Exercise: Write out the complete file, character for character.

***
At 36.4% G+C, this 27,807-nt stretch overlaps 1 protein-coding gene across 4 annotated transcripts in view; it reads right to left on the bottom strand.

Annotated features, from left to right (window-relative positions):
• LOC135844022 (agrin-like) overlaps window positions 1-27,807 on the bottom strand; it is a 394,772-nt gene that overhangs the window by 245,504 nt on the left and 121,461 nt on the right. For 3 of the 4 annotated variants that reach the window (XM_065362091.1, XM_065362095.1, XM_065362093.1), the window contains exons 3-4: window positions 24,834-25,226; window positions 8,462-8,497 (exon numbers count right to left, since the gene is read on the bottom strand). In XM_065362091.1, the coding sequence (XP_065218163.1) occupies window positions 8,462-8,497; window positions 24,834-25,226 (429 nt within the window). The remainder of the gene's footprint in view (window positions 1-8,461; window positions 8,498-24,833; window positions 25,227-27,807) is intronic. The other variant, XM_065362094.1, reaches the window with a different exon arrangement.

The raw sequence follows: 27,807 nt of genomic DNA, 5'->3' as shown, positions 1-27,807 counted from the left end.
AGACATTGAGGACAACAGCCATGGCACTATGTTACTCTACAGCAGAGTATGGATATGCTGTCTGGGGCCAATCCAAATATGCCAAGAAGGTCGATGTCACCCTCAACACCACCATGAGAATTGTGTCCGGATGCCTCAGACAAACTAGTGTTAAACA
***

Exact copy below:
At 36.4% G+C, this 27,807-nt stretch overlaps 1 protein-coding gene across 4 annotated transcripts in view; it reads right to left on the bottom strand.

Annotated features, from left to right (window-relative positions):
• LOC135844022 (agrin-like) overlaps window positions 1-27,807 on the bottom strand; it is a 394,772-nt gene that overhangs the window by 245,504 nt on the left and 121,461 nt on the right. For 3 of the 4 annotated variants that reach the window (XM_065362091.1, XM_065362095.1, XM_065362093.1), the window contains exons 3-4: window positions 24,834-25,226; window positions 8,462-8,497 (exon numbers count right to left, since the gene is read on the bottom strand). In XM_065362091.1, the coding sequence (XP_065218163.1) occupies window positions 8,462-8,497; window positions 24,834-25,226 (429 nt within the window). The remainder of the gene's footprint in view (window positions 1-8,461; window positions 8,498-24,833; window positions 25,227-27,807) is intronic. The other variant, XM_065362094.1, reaches the window with a different exon arrangement.

The raw sequence follows: 27,807 nt of genomic DNA, 5'->3' as shown, positions 1-27,807 counted from the left end.
AGACATTGAGGACAACAGCCATGGCACTATGTTACTCTACAGCAGAGTATGGATATGCTGTCTGGGGCCAATCCAAATATGCCAAGAAGGTCGATGTCACCCTCAACACCACCATGAGAATTGTGTCCGGATGCCTCAGACAAACTAGTGTTAAACA